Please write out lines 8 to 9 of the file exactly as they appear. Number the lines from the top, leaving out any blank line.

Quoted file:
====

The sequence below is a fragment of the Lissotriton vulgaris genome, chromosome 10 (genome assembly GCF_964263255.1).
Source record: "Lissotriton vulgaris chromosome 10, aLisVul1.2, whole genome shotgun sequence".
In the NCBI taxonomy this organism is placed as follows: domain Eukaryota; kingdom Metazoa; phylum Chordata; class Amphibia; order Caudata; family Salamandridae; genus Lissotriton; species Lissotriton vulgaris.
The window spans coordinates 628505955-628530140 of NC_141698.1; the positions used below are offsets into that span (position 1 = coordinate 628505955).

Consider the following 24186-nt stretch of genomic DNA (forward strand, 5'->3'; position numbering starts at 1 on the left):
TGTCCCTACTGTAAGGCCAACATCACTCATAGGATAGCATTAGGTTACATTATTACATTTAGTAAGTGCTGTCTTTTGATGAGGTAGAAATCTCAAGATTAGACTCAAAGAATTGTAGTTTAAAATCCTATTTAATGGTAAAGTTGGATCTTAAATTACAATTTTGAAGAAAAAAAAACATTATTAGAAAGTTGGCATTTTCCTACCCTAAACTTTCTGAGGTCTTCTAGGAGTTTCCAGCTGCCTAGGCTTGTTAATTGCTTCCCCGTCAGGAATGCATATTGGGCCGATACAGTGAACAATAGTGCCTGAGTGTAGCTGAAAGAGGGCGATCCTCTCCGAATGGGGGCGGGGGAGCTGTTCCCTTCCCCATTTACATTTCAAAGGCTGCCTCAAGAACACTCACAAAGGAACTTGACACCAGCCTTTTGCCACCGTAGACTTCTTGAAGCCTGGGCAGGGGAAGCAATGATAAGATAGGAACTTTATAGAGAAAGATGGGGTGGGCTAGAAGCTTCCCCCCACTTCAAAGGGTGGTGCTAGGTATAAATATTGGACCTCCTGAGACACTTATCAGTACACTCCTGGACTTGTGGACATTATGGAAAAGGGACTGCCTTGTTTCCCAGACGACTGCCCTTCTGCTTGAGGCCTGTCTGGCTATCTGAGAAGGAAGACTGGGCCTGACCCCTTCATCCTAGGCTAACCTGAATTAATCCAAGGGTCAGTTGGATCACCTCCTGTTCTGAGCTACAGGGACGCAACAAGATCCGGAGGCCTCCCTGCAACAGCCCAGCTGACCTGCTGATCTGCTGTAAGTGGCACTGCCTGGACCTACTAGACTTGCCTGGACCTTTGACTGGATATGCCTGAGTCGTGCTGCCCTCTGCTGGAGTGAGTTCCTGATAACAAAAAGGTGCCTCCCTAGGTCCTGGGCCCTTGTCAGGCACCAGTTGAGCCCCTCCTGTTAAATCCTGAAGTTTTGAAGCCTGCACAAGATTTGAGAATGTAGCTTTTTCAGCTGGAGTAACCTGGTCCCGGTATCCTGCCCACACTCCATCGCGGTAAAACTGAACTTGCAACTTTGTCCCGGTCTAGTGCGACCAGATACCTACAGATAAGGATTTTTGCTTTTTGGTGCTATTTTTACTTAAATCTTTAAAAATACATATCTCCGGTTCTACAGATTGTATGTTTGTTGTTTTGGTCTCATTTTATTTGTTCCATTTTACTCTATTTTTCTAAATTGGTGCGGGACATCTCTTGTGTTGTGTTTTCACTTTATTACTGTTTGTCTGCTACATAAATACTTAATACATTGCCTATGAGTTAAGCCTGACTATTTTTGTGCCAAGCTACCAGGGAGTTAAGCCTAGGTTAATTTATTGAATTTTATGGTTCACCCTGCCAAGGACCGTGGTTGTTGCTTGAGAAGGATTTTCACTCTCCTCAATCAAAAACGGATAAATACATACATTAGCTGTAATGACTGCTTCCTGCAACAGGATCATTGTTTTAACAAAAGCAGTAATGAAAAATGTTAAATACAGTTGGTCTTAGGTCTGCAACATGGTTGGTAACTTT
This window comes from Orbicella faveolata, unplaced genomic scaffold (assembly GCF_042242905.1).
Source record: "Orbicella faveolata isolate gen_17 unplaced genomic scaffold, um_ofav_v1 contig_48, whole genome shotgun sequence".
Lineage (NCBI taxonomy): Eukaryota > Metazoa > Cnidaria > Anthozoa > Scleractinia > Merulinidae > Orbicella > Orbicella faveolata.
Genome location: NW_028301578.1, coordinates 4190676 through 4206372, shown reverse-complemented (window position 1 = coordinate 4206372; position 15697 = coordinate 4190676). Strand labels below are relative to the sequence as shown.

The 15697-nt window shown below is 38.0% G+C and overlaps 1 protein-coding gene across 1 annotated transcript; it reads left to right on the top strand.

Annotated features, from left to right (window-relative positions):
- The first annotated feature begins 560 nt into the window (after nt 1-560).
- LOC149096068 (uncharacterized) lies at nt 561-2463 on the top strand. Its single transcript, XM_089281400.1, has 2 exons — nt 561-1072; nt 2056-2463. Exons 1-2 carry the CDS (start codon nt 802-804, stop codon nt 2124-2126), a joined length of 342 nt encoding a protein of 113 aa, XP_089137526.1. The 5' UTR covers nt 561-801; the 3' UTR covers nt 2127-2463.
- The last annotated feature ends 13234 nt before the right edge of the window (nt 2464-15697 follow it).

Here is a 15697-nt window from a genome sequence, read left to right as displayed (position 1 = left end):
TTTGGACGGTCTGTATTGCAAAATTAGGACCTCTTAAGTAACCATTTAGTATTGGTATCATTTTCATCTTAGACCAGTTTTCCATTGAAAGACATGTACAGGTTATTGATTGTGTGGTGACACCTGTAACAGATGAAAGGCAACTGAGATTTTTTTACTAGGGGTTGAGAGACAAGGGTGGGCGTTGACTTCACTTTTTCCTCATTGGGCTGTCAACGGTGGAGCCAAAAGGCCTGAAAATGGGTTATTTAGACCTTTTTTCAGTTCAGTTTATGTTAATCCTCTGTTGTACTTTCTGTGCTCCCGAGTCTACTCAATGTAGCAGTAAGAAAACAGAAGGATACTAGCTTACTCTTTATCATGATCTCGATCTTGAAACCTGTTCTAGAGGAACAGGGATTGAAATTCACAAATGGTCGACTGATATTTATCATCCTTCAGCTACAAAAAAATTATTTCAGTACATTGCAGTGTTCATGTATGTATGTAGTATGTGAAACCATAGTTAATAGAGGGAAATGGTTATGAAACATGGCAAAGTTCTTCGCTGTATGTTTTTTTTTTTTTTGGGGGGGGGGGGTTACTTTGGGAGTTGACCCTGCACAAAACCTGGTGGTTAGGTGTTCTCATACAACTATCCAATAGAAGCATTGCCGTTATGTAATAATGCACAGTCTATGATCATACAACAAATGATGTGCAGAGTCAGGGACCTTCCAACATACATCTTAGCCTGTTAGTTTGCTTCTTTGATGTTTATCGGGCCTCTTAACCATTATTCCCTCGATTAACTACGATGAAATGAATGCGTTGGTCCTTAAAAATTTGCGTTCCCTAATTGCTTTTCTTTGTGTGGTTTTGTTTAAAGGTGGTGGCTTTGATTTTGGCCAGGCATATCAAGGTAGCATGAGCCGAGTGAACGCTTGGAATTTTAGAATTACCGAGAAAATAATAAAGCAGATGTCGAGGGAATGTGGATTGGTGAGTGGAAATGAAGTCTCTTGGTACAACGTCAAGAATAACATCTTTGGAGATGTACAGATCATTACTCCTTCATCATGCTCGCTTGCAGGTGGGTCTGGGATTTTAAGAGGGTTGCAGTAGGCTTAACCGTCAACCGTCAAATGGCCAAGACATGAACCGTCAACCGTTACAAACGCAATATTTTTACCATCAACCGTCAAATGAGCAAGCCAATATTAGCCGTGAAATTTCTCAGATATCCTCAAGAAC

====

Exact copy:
Source record: "Orbicella faveolata isolate gen_17 unplaced genomic scaffold, um_ofav_v1 contig_48, whole genome shotgun sequence".
Lineage (NCBI taxonomy): Eukaryota > Metazoa > Cnidaria > Anthozoa > Scleractinia > Merulinidae > Orbicella > Orbicella faveolata.